It is very difficult in Lanzarote to determine exact dates of events, when they started and where. Carnival, or Mardi gras, is no exception, and there is a theory saying that it arrived in the island with the Spanish, during the XV century. Being Lanzarote the first island of the archipelago to be conquered, it is logical to assume that the first celebration of Carnival took place in this island, but the lack of documentation makes it almost impossible to confirm this fact.
We'll begin then by trusting the memory of our elders, who lived, and continue to live, the Carnival.
It is said that in those times groups of inhabitants use to go out, dressed in customs and their faces darkened with burnt cork, and visit the homes of the neighbours, who offered them food and drinks prepared especially for the occasion. The boat owners used to donate the fish, so there was no lack of fish stew in the homes of the islanders, who opened their doors to everybody who wanted to have something to eat or drink; it was like a big family celebration.
Unfortunately, due to some excesses committed by the guests, the tradition of having such things as food and drink was abandoned.
There were also fights called "the four corners", when two groups met and all ended up in a brawl.
Music was an essential part of the Carnival, and instruments like the accordion and the "forito" were always present at these sailor's parties.
Another custom during these festivities was the "buche" (the stomach of a fish), but its beginnings are also unknown.
The stomach was taken out of the fish, and then a string would be loosely tied around the mouth of the stomach, two people would hold both ends of the string in their mouths and a third person would introduce a small steel tube into the fish stomach and begin blowing to inflate it. When this was achieved, the person who was doing the blowing would stomp his foot on the ground, this being the signal to the other two players to pull hard from the ends of the string, he would then withdraw the steel tube and the "buche" was sealed. After this ritual was done they would go to the beach close to the San Gabriel Castle, where they would soak it in water and later cover it with oil to cure or harden it.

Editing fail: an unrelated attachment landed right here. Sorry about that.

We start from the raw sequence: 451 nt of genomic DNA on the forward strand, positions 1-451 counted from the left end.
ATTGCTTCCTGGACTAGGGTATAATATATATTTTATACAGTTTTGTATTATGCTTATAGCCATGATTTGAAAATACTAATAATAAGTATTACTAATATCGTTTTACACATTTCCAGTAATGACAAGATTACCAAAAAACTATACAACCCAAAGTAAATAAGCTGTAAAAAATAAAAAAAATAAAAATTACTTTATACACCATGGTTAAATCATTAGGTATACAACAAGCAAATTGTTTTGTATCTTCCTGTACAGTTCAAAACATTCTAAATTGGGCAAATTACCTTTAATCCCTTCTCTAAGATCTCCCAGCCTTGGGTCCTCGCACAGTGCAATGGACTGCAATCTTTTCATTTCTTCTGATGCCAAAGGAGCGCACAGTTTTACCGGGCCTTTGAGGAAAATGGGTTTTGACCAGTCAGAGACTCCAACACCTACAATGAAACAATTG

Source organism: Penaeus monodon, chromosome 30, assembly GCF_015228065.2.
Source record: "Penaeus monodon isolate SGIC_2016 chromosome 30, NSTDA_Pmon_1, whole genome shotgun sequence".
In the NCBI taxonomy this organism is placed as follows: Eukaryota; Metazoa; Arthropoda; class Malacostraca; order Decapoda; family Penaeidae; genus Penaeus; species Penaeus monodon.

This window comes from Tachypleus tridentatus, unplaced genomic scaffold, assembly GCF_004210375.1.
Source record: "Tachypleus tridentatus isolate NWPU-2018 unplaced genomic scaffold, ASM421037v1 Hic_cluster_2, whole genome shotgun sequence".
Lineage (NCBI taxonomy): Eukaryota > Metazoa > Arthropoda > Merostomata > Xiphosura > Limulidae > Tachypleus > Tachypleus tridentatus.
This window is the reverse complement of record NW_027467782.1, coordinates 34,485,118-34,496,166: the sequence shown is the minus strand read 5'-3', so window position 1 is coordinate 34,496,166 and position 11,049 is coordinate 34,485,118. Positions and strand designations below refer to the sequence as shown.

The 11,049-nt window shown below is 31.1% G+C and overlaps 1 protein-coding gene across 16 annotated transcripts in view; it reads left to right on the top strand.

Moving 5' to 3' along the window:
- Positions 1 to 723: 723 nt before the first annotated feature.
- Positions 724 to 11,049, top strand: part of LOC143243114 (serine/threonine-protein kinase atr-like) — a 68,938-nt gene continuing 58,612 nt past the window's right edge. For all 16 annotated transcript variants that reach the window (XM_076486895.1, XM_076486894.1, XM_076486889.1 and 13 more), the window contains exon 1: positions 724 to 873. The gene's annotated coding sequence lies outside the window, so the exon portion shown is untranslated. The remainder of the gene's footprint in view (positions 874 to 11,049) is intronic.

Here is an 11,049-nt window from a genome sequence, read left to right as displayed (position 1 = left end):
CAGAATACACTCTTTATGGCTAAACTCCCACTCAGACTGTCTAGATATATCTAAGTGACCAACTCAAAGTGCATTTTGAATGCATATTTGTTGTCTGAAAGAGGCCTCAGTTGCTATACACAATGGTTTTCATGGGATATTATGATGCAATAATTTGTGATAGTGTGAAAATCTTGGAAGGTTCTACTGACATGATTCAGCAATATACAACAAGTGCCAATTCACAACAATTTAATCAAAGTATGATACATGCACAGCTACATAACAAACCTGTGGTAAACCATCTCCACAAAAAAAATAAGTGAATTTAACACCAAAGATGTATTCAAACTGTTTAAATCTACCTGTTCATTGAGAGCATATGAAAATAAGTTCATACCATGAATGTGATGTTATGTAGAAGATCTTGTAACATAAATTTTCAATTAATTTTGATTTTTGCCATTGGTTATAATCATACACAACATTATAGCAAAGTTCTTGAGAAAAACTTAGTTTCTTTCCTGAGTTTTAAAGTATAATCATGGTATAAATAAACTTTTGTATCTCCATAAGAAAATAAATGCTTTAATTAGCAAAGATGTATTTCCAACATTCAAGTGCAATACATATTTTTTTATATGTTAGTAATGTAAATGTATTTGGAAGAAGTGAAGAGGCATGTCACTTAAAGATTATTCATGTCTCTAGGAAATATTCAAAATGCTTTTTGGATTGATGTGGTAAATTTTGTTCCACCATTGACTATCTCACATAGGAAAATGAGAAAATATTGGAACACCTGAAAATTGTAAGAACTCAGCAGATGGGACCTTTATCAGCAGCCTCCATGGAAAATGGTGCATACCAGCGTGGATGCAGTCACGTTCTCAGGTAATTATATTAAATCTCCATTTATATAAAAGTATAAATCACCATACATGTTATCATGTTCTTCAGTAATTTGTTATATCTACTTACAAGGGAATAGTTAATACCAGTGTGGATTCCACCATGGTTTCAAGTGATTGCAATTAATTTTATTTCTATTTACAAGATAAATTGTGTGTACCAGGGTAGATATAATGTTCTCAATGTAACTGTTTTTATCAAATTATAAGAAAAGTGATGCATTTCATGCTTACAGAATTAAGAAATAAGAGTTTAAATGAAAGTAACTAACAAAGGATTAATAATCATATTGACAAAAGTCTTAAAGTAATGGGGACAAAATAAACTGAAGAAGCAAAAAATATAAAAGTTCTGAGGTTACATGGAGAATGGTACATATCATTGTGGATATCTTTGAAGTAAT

In 1963, a few friends got together and asked permission to create a group similar to those who represented so well the carnival festivities in the old times. The permission was granted and the group took the name of "La Parranda Los Buches" (loosely translated: "Musical Bunch Los Buches"). In 1964 they went to Las Palmas and caused quite an impression, since everybody expected to see just a group of musicians, but when they saw the "bucheros" more than one got a real scare.
NOTE: We would like to acknowledge the kindness and help of the group "La Parranda de los Buches" and "La Casa del Miedo" (House of Fear), without them this page could not have been made
Old photographs of the Arrecife Carnivals
Photographs of Arrecife Carnival 2001
Two albums with photographs of Arrecife Carnival 2001
Esta pagina ha sido realizada por Sarabel y Chino.
E-Mail: Sarabel y Chino